Could IBM have foreseen the rise of Microsoft and Apple and made adjustments to ensure its own position of primacy in the computing world?  No way. That’s not the way it works. Innovations are made by new entities that are not confined by thinking inside institutional boxes.

Could Microsoft have foreseen the rise of Google and Cisco and made adjustments to ensure their position of primacy in the computing world? They did not. Now Microsoft’s dominance is fading into a cloud. Does Microsoft have within its programming loins the resourcefulness to, twenty years from now, evolve with the times and emerge, as IBM has, with a new role? We shall see.

In times such as these great leaders make things happen differently from the way they did before.

Thomas J. Watson and Bill Gates were both legendary icons in the history of business, but neither of them could build an empire that would be immune from the abrasive grinding of the sands of time and competition.

Just as IBM had to be downsized, restructured as a new entity in order to function effectively in the competitive world of business, and just as Microsoft is now being, or must be, similarly rearranged if it to survive, so must be the strategy of every working person in these United States.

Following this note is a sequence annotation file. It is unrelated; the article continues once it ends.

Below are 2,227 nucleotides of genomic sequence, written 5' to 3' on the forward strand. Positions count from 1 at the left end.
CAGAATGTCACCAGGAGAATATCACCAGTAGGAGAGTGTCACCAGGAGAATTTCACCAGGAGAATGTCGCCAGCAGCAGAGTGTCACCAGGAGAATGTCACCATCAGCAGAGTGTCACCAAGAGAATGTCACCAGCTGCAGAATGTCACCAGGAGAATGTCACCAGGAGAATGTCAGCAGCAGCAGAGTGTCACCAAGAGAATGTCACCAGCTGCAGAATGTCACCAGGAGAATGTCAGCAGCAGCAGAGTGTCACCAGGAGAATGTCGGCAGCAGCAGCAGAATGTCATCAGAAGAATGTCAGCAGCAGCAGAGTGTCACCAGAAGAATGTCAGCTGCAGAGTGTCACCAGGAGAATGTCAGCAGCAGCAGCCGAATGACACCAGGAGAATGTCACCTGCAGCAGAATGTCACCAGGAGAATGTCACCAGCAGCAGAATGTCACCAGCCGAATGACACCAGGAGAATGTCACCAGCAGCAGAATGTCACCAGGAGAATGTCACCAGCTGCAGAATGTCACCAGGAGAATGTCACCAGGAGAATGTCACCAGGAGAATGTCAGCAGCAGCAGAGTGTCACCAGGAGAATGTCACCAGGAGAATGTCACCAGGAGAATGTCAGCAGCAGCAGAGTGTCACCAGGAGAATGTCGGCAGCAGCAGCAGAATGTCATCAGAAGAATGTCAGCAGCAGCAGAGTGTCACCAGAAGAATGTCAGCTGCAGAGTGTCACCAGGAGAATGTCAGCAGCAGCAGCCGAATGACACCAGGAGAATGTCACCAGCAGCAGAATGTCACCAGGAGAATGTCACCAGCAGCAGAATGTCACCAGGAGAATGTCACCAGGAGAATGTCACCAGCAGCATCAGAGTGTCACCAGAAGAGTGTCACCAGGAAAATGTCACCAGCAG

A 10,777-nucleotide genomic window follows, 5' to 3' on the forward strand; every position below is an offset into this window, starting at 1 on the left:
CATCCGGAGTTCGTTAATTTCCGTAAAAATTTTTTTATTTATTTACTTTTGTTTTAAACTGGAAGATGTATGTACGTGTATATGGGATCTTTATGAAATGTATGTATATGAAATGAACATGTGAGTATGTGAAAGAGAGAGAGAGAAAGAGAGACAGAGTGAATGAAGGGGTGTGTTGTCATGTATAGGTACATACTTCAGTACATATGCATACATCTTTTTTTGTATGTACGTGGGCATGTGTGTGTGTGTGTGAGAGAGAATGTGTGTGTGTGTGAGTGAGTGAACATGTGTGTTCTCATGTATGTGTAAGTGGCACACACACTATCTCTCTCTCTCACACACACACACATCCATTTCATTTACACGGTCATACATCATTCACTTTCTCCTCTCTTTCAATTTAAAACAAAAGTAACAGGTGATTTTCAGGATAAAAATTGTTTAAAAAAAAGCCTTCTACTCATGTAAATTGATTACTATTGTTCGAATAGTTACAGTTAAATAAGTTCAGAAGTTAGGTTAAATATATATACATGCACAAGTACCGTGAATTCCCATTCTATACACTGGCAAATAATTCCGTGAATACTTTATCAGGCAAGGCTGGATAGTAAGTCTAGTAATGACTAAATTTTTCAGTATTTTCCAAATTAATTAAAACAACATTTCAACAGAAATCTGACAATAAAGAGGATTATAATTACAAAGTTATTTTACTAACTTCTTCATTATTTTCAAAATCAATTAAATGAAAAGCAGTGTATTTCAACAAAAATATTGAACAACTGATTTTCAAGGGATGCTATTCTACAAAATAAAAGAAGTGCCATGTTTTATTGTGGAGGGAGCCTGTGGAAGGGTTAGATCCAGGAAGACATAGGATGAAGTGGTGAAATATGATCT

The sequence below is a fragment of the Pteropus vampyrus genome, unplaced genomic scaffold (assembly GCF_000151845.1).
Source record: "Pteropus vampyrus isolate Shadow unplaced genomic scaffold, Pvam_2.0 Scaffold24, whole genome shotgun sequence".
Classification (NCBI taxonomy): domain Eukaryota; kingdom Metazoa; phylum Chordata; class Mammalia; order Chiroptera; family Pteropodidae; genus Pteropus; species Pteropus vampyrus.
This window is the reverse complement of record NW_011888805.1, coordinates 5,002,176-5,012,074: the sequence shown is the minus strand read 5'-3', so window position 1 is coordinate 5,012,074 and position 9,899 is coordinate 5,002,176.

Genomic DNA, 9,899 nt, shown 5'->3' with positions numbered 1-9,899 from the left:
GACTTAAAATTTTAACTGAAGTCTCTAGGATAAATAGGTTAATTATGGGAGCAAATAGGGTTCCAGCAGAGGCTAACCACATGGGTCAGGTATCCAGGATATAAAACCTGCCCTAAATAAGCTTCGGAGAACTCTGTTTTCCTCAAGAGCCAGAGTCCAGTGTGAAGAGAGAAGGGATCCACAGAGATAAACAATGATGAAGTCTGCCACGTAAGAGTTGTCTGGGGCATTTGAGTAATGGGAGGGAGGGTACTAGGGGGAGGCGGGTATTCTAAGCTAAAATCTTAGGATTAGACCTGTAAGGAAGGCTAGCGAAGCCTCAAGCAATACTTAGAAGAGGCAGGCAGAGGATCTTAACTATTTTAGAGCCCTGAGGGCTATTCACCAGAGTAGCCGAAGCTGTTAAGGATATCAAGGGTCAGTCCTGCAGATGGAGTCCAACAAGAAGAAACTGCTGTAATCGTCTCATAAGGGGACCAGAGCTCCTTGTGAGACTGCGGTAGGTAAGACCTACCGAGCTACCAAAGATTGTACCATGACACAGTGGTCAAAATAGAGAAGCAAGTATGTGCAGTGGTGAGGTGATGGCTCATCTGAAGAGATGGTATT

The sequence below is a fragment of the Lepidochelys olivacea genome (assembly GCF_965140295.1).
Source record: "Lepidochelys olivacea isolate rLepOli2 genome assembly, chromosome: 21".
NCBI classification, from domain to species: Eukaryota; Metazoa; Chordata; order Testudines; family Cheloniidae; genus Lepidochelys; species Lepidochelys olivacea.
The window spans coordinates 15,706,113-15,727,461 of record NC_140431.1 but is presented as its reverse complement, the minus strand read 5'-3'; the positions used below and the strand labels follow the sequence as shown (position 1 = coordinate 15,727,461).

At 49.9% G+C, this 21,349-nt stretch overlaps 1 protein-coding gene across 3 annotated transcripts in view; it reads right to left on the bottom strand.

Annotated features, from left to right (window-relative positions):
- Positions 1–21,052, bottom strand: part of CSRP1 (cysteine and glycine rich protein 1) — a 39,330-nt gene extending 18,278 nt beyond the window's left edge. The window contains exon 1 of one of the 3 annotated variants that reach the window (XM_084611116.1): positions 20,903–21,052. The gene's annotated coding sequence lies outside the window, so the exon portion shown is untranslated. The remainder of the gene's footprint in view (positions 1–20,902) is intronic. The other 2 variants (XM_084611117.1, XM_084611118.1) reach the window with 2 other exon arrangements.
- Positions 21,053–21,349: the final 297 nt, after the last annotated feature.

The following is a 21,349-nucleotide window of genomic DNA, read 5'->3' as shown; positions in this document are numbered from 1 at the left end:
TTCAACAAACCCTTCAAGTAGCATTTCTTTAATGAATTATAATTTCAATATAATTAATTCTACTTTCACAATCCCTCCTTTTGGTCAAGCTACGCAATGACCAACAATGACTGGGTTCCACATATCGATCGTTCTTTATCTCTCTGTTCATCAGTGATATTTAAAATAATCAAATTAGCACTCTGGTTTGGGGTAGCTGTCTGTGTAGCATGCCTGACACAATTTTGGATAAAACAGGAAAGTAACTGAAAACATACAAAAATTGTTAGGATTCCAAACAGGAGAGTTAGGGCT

The sun is setting on America, and we can’t go west, young man young woman, any more. California’s broke. Now  the westward march of American industry has screeched to a great, grinding halt. Will the working stiffs of this country wither to welfare atrophy while cyber-savvy credit swappers securitize their way to gated-community opulence?

Working people of the USA, we better figure out a way to get through these cataclysmic times—a way that goes beyond making demands upon the diminishing resources of a waning American business empire—a way that goes beyond sucking the dregs of a failing insurance system—a way that surpasses the passing of greenback reserve notes issued by an insolvent government.

And that way will surely involve an old-fashion thing called work. Time to get off our asses; that includes you democrats.

I’m asking you, the working people of America, because, although I worked for twenty-five years as a carpenter in North Carolina, I’ve never been a union guy. From my southern, right-to-work perspective, the unions’ demands on corporate resources were appropriate and constructive in past ages of expansion when there was plenty of work to go around. But now those demands are incongruous with our present predicament of scarcity. And what are we going to do about it?

Where are the true labor leaders of our age?

Let’s face it folks.  The American labor movement, in its present incarnation, has outlived its usefulness. What must it do to morph to something useful again?

What would Eugene V. Debs do? What would John L. Lewis do? What would Cesar Chavez do? Try to write new contracts with dinosauric car companies that have, by their failure to make fuel-economizing innovations, painted themselves into a corner of stylish obsolescence?

The “organizing” for our next phase of the American experiment must be even more innovative than any previous expressions of it.  We’ll have to get back to our roots, literally.

Got veggies?

Carey Rowland, author of Glass half-Full